Thursday, December 6, 2012
Twilight of the Petrodollar, nightmare to follow
In 1973, two years after President Richard Nixon dislodged gold from beneath the US Dollar, making it a baseless fiat currency, Secretary of State Henry Kissinger struck a deal with King Saud of Saudi Arabia whereby all oil transactions with any country were to be via the US Dollar only, thus making it the "Petrodollar", in exchange for US protection against the Soviet Union and other covetous Arab neighbors, who, not long afterwards, all fell in line. This, in addition to the 1944 international conference which established the US Dollar as the "World Reserve Currency", gave the US global economic hegemony on an unprecedented scale, where all countries needing to buy or sell oil were obligated to accumulated huge amounts of US dollars, bonds and treasuries, which raised the Dollar to Money-God status.
This worked well for several decades, when there were few if any global economic contenders. Even the powerful Yen bowed down to the Almighty Dollar, though faint murmurs of discontent have been heard from various quarters. "We have our own stable currency. Why can't we trade in oil directly with it?", which is exactly what China, Russia the EU, the UAE, India, Iran, Brazil, and a host of other countries are saying today. And can we blame them? How would Americans feel if they were told that they could not use the Dollar for buying oil, but were required to used the Russian Rouble or the Chinese Yuan?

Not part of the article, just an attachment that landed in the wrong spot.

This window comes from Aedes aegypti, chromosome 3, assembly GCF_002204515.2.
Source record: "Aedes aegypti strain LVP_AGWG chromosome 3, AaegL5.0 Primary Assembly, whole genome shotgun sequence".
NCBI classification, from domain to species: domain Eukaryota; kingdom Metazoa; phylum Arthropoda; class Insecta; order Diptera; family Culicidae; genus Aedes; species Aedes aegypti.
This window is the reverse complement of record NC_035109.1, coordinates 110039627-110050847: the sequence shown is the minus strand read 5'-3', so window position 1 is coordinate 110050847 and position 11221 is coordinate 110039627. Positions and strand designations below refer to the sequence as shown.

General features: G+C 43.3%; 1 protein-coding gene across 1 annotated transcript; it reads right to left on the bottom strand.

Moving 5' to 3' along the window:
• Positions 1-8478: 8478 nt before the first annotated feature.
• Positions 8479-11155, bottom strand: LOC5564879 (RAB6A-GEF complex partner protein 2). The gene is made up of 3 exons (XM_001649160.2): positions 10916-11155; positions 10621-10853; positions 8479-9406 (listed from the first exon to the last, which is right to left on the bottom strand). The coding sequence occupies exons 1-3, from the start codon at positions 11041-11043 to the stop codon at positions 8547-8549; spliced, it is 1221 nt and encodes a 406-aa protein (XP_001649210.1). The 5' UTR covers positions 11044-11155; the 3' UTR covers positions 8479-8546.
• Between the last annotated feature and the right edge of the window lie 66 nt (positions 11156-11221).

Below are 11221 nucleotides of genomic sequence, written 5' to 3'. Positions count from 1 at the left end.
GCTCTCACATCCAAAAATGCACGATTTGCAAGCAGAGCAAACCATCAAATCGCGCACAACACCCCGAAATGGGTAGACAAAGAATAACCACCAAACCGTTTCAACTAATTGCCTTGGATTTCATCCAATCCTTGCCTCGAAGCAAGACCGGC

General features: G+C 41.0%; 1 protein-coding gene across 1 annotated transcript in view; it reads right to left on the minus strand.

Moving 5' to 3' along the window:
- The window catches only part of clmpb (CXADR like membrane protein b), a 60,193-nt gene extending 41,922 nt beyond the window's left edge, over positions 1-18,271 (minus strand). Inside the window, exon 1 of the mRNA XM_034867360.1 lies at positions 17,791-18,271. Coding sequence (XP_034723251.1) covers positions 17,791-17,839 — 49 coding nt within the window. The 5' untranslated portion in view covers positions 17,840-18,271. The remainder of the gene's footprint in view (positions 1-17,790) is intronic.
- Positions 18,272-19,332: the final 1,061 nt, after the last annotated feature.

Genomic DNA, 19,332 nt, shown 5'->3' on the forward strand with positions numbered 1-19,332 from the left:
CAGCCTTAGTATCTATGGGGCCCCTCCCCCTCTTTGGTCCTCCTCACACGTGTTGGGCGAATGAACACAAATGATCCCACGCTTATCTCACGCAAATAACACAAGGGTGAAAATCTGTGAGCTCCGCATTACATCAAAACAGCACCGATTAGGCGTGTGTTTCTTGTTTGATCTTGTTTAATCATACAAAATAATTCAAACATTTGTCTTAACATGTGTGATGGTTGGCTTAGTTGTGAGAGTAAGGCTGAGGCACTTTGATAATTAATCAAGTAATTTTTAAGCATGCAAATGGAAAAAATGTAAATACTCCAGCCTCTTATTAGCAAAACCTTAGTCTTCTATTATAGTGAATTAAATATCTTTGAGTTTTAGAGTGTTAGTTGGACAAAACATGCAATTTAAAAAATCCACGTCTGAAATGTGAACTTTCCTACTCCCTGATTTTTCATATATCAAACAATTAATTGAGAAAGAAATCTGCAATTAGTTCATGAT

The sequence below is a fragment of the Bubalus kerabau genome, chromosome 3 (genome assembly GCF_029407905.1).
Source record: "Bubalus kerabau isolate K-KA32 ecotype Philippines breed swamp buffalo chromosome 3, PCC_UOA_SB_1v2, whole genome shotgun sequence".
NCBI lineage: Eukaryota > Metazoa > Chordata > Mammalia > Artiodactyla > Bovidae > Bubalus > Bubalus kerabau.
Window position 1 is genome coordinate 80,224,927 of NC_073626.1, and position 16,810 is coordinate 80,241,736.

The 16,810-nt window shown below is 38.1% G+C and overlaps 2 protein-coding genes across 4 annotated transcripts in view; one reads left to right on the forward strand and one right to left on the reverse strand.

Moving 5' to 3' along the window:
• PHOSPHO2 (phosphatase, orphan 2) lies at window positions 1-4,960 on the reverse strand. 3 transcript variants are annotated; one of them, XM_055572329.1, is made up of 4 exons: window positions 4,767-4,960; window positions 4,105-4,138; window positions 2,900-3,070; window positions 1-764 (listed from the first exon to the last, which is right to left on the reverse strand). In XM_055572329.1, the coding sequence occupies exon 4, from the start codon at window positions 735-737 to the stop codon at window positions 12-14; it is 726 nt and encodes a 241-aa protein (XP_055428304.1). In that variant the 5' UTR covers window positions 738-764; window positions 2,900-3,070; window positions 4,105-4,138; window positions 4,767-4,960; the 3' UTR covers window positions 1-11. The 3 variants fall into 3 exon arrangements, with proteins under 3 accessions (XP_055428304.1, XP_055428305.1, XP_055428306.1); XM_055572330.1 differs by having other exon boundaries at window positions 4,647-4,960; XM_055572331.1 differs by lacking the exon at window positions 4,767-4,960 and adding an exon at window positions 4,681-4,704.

In the last three years, China alone has made bilateral agreements with a number of powerful economies on trading with their own currencies rather than through the US Dollar:
- with Russia (Nov. 2010)
- with Japan (Dec. 2011)
- with Australia (Mar. 2012)
- with the UAE (Mar. 2012)
- with Brazil, India, Russia and South Africa (Mar. 2012)
- with Brazil (Jun. 2012)
- with Chile (Jun. 2012)
- with Germany (Aug. 2012)
- with most oil producing and consuming countries (Sep. 2012)
Obviously, all of these countries consider this fair and square - to themselves and each other.
Except the United States, of course, for which, if it develops into a runaway situation, would be a disaster. It is not as much a matter of losing prestige or power, which are luxuries, but of value, which is downright a matter of economic survival. When those countries currently holding vast quantities of dollars no longer need them, they would sell it, and where else except back to the US. If/when this happens, the Dollar will plunge. This in itself may not be lethal, but when the system is already at the "Fiscal Cliff" domestically, a nudge from beyond could just push the economy over the edge.
Are these countries doing this for themselves, or against the US? A bit of both perhaps, but I think more the former - the long suppressed finally standing up for themselves. A stabilizing factor is that China still holds close to $2 trillion in USD, and Japan $1 trillion. If the Dollar gets wiped out, they too stand to lose, and lose big. The thing to look for is if/when they begin making moves to dump the USD in a big way; then, the "shit will hit the fan".
Anthony Marr, Founder and President
Heal Our Planet Earth (HOPE)
Global Anti-Hunting Coalition (GAHC)